Hemingway was the self-proclaimed champion of cutting, but many people will agree that it‘s not far from the truth. If you have read A Movable Feast or On Writing or Perhaps the Selected Letters, you might have found a lot of useful pieces of advice. For me, The most useful advice is on removing staff from your manuscript.
However, he wasn‘t the only one cutting a lot. Many writers have a difficult time cutting because they tend to love these parts the most and they are never sure whether removing something will make it less beautiful.
Let‘s see what some of the writers had to say about cutting.
Cutting Offensive things
I threw away about 100,000 words which was better than most of what left in. It is the most cut book in the world (To Have and Have Not). That may be part of what offends people. It does not have that handy family package size character you get in Dr. Dickens.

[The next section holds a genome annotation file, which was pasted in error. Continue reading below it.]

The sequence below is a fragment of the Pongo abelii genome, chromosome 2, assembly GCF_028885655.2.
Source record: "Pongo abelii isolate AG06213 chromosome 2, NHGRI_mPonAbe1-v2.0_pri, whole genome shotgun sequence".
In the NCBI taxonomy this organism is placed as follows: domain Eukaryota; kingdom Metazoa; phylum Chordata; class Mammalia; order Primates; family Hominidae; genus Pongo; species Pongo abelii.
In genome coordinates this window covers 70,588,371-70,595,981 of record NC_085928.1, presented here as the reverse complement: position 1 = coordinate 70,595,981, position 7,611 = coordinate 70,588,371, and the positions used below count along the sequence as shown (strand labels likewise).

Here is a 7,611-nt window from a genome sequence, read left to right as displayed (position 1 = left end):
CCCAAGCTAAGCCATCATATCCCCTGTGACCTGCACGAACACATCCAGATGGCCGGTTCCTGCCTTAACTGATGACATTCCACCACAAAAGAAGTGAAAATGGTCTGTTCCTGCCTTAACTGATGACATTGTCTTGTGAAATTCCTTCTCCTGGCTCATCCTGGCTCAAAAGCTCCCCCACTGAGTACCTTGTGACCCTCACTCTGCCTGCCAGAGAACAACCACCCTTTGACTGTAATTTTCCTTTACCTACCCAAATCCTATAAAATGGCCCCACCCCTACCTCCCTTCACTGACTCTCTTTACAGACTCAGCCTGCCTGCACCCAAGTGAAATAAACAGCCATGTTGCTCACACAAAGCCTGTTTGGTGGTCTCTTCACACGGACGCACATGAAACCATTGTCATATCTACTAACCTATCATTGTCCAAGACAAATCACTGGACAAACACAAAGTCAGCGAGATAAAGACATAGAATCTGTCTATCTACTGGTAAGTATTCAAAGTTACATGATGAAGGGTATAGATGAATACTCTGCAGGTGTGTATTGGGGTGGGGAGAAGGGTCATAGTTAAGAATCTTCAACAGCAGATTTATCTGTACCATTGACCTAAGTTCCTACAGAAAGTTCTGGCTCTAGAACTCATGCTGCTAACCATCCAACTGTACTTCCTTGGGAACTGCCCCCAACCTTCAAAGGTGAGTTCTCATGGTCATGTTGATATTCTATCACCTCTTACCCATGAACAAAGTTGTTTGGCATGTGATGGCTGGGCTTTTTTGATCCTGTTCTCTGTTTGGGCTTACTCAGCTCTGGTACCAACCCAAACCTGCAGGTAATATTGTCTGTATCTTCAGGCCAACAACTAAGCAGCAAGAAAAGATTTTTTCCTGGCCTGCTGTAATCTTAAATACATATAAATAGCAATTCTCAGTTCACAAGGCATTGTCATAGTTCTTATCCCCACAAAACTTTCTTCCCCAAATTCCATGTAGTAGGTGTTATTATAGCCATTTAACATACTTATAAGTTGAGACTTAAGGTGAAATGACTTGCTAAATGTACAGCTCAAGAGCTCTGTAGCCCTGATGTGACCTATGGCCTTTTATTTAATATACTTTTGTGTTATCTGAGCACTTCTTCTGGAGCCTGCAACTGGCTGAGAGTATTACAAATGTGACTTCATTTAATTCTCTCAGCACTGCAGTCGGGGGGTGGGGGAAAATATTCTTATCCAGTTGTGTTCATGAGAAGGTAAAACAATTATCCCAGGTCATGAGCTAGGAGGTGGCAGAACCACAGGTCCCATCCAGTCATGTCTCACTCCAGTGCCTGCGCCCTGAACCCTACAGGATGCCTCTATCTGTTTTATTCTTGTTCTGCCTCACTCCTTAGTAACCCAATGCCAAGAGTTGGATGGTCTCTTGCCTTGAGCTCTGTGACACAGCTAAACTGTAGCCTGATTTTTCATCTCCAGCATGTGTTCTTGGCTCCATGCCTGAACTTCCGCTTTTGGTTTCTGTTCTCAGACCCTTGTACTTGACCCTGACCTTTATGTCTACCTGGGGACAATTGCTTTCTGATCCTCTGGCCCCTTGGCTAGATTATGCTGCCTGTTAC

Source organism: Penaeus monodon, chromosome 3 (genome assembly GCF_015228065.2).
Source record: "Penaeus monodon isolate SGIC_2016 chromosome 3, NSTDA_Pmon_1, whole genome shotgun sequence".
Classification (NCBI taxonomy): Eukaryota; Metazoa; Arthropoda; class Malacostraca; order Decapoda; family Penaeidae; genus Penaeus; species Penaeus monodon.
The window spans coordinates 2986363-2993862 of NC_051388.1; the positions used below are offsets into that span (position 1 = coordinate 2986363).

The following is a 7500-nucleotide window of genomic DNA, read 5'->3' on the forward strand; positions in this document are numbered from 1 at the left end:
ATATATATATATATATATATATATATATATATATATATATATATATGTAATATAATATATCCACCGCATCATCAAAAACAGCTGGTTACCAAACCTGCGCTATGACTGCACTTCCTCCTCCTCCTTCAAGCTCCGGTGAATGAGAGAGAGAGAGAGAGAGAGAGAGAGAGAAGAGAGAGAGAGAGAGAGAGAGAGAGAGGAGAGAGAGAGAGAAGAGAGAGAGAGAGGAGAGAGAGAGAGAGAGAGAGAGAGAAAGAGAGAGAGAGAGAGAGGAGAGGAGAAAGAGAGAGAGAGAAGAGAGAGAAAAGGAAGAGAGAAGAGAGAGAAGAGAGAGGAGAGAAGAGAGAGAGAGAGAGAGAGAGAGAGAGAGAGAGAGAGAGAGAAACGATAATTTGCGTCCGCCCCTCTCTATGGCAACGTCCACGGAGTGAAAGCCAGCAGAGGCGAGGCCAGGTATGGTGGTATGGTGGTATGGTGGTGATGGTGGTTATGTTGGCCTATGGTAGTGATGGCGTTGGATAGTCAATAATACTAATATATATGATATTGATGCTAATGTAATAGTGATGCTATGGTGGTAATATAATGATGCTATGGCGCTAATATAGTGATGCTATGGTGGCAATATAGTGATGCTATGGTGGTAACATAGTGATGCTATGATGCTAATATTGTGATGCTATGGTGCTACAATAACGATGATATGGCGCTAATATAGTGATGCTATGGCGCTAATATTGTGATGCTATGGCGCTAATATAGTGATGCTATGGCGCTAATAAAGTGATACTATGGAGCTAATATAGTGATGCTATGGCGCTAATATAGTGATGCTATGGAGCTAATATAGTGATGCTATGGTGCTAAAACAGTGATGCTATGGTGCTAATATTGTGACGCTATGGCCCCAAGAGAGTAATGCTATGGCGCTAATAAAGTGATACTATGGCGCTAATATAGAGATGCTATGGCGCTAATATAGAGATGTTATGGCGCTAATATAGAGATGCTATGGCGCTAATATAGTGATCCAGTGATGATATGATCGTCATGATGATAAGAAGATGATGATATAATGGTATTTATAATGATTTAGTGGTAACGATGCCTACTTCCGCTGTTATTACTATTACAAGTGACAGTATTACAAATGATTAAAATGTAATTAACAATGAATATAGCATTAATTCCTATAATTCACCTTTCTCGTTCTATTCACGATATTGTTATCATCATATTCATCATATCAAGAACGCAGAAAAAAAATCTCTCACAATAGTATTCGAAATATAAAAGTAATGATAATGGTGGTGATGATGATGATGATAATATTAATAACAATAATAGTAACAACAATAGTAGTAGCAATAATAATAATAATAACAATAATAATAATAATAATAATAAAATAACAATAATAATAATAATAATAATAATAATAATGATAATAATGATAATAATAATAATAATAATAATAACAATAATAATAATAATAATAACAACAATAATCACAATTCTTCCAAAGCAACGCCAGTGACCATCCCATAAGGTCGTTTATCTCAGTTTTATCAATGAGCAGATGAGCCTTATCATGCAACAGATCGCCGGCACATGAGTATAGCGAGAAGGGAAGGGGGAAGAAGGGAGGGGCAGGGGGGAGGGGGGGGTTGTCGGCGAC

– Ernest Hemingway – A Movable Feast
I believe the road to hell is paved with adverbs, and I will shout it from the rooftops. To put it another way, they’re like dandelions.
If you have one in your lawn, it looks pretty and unique.If you fail to root it out, however, you find five the next day… fifty the day after that… and then, my brothers and sisters, your lawn is totally, completely, and profligately covered with dandelions.
By then you see them for the weeds they really are, but by then it’s — GASP!! — too late.
– Stephen King – On Writing: A Momir of the Craft
When you catch an adjective, kill it. No, I don’t mean utterly, but kill most of them–then the rest will be valuable. They weaken when they are close together. They give strength when they are far apart.
– Mark Twain
What do you cut the most while editing? Tell us in the comment‘s section below.